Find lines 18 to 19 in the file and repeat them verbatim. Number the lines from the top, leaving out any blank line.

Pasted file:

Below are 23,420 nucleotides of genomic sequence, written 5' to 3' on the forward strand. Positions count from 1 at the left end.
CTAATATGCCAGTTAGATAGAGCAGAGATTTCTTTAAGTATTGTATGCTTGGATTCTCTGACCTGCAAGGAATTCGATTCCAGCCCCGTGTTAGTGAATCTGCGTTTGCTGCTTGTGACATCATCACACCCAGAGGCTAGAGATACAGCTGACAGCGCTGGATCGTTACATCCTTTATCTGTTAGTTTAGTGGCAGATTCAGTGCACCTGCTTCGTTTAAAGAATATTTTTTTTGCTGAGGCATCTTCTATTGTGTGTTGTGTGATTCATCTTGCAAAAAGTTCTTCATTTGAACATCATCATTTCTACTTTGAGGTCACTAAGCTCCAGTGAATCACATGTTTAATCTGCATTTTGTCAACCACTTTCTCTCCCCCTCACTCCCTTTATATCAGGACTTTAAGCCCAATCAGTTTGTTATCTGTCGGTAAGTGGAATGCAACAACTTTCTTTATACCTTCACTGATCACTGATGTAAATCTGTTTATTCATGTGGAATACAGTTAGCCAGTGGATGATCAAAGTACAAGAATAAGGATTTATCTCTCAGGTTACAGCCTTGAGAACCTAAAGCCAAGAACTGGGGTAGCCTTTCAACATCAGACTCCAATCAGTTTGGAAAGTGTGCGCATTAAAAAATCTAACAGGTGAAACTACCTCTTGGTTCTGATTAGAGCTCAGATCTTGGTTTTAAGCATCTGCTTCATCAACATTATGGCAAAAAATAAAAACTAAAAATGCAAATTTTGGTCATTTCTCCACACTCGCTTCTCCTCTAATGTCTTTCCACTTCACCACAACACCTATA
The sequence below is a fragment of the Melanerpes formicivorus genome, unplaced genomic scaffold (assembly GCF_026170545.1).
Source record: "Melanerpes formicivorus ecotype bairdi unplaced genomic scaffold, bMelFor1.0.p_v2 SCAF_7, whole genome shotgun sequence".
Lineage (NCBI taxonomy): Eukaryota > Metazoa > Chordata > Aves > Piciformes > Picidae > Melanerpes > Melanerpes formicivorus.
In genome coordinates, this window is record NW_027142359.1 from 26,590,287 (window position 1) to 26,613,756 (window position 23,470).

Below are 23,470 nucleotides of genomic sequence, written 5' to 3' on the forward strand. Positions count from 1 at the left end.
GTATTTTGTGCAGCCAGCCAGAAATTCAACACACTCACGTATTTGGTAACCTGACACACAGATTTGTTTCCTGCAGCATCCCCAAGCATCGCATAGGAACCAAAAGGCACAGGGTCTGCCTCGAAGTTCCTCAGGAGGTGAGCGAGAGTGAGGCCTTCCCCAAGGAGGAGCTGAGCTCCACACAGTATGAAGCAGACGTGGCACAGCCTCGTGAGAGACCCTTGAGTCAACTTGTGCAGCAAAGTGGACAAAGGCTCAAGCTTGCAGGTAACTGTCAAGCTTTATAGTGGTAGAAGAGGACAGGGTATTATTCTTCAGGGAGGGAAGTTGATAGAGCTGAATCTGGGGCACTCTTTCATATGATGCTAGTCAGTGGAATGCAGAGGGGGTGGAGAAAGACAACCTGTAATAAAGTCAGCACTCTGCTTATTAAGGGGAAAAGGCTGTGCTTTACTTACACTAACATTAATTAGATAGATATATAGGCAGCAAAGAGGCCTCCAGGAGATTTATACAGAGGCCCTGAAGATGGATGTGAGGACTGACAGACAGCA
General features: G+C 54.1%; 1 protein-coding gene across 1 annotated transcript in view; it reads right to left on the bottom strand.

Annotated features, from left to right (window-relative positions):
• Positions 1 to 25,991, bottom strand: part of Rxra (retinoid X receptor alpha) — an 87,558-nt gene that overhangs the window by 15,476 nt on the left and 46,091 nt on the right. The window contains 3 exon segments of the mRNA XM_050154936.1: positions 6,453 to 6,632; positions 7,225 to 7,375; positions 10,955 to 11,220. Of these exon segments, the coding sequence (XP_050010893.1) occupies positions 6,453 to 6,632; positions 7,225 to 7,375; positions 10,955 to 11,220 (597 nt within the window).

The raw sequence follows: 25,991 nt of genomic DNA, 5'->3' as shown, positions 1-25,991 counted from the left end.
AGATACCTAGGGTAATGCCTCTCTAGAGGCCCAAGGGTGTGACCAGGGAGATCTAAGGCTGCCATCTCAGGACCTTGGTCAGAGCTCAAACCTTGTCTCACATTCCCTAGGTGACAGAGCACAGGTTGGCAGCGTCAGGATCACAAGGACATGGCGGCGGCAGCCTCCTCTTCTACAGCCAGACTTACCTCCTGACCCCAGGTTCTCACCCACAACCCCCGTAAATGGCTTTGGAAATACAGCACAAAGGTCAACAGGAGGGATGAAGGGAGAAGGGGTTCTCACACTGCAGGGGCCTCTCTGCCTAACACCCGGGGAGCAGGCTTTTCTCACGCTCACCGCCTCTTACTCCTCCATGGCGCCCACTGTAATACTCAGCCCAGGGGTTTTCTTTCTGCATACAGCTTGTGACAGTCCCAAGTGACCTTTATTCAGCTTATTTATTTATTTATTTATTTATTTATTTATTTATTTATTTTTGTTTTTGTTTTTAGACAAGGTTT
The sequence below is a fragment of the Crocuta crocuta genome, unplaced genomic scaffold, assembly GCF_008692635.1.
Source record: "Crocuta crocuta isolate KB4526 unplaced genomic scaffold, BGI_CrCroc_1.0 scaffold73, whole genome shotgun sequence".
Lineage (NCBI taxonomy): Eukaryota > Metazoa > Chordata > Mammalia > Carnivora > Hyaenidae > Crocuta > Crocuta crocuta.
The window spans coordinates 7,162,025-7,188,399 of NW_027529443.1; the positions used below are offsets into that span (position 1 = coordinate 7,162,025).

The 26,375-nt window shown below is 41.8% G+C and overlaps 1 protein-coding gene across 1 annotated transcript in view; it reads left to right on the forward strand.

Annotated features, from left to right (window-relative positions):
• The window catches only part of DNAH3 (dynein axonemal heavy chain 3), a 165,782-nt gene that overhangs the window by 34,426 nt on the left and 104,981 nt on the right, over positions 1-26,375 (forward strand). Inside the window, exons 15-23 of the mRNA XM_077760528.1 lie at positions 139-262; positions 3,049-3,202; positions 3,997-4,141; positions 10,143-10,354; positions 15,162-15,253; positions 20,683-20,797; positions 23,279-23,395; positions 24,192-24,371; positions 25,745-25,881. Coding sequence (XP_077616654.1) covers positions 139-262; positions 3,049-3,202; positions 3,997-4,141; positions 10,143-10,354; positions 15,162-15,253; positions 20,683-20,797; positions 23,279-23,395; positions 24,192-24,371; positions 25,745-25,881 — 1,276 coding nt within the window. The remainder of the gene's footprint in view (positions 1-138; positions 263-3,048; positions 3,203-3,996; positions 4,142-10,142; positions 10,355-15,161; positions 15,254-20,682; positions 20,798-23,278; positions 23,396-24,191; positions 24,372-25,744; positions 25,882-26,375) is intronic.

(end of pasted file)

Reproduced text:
The 26,375-nt window shown below is 41.8% G+C and overlaps 1 protein-coding gene across 1 annotated transcript in view; it reads left to right on the forward strand.

Annotated features, from left to right (window-relative positions):